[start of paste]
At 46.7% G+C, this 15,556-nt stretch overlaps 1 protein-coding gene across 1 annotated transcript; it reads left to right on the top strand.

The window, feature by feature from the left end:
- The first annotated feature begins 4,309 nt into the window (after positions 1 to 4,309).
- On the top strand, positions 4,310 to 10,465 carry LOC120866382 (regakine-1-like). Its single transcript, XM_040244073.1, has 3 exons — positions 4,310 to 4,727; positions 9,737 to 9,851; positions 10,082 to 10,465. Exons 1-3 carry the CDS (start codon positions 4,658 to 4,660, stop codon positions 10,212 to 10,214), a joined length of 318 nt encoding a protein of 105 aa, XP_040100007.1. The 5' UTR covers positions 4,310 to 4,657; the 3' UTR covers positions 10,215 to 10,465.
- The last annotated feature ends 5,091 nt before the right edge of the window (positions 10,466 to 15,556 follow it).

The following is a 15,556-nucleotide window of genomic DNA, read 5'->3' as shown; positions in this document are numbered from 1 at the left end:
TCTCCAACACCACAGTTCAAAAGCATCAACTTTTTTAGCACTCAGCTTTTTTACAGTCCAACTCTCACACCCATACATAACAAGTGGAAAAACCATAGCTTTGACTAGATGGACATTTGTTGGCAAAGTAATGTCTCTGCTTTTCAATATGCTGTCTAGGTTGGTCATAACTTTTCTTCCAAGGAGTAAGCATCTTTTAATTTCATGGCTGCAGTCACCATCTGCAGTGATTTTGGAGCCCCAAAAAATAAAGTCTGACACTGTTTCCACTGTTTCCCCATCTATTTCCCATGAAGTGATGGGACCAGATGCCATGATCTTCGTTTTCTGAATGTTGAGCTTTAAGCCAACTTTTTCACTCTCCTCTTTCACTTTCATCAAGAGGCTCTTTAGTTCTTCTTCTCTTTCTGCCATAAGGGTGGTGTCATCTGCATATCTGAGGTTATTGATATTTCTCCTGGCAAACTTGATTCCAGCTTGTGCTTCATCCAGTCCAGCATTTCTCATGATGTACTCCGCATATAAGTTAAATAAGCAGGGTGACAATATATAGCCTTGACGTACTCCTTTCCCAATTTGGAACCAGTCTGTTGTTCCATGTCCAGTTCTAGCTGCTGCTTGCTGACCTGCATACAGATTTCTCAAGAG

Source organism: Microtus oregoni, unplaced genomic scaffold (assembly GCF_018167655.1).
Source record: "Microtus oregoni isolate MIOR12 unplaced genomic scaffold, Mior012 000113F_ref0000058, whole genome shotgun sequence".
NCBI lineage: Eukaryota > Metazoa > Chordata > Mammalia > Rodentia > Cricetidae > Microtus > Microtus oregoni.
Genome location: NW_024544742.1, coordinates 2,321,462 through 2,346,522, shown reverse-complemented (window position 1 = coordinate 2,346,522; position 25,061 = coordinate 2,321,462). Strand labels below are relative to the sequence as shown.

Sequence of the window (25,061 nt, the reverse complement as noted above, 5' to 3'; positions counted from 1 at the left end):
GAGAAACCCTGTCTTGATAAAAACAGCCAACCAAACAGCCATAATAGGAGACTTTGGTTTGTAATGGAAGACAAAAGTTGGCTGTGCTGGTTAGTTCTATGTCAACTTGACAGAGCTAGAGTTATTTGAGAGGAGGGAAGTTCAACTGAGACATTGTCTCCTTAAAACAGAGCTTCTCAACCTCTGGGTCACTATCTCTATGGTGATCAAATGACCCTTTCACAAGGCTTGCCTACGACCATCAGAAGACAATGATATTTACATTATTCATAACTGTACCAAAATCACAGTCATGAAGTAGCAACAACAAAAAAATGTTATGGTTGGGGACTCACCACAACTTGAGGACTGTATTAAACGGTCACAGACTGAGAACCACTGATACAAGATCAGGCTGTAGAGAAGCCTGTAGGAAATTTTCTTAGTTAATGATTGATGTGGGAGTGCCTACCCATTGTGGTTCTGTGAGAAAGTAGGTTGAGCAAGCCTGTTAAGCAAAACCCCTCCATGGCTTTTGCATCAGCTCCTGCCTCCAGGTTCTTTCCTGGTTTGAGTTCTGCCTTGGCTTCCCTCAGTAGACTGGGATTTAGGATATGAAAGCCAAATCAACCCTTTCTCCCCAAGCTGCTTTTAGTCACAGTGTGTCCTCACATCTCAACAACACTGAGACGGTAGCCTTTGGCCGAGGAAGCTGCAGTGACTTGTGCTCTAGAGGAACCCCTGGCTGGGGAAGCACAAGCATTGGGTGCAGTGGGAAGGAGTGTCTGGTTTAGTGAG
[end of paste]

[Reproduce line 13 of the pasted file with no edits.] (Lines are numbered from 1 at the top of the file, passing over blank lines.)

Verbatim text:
GAGAAACCCTGTCTTGATAAAAACAGCCAACCAAACAGCCATAATAGGAGACTTTGGTTTGTAATGGAAGACAAAAGTTGGCTGTGCTGGTTAGTTCTATGTCAACTTGACAGAGCTAGAGTTATTTGAGAGGAGGGAAGTTCAACTGAGACATTGTCTCCTTAAAACAGAGCTTCTCAACCTCTGGGTCACTATCTCTATGGTGATCAAATGACCCTTTCACAAGGCTTGCCTACGACCATCAGAAGACAATGATATTTACATTATTCATAACTGTACCAAAATCACAGTCATGAAGTAGCAACAACAAAAAAATGTTATGGTTGGGGACTCACCACAACTTGAGGACTGTATTAAACGGTCACAGACTGAGAACCACTGATACAAGATCAGGCTGTAGAGAAGCCTGTAGGAAATTTTCTTAGTTAATGATTGATGTGGGAGTGCCTACCCATTGTGGTTCTGTGAGAAAGTAGGTTGAGCAAGCCTGTTAAGCAAAACCCCTCCATGGCTTTTGCATCAGCTCCTGCCTCCAGGTTCTTTCCTGGTTTGAGTTCTGCCTTGGCTTCCCTCAGTAGACTGGGATTTAGGATATGAAAGCCAAATCAACCCTTTCTCCCCAAGCTGCTTTTAGTCACAGTGTGTCCTCACATCTCAACAACACTGAGACGGTAGCCTTTGGCCGAGGAAGCTGCAGTGACTTGTGCTCTAGAGGAACCCCTGGCTGGGGAAGCACAAGCATTGGGTGCAGTGGGAAGGAGTGTCTGGTTTAGTGAG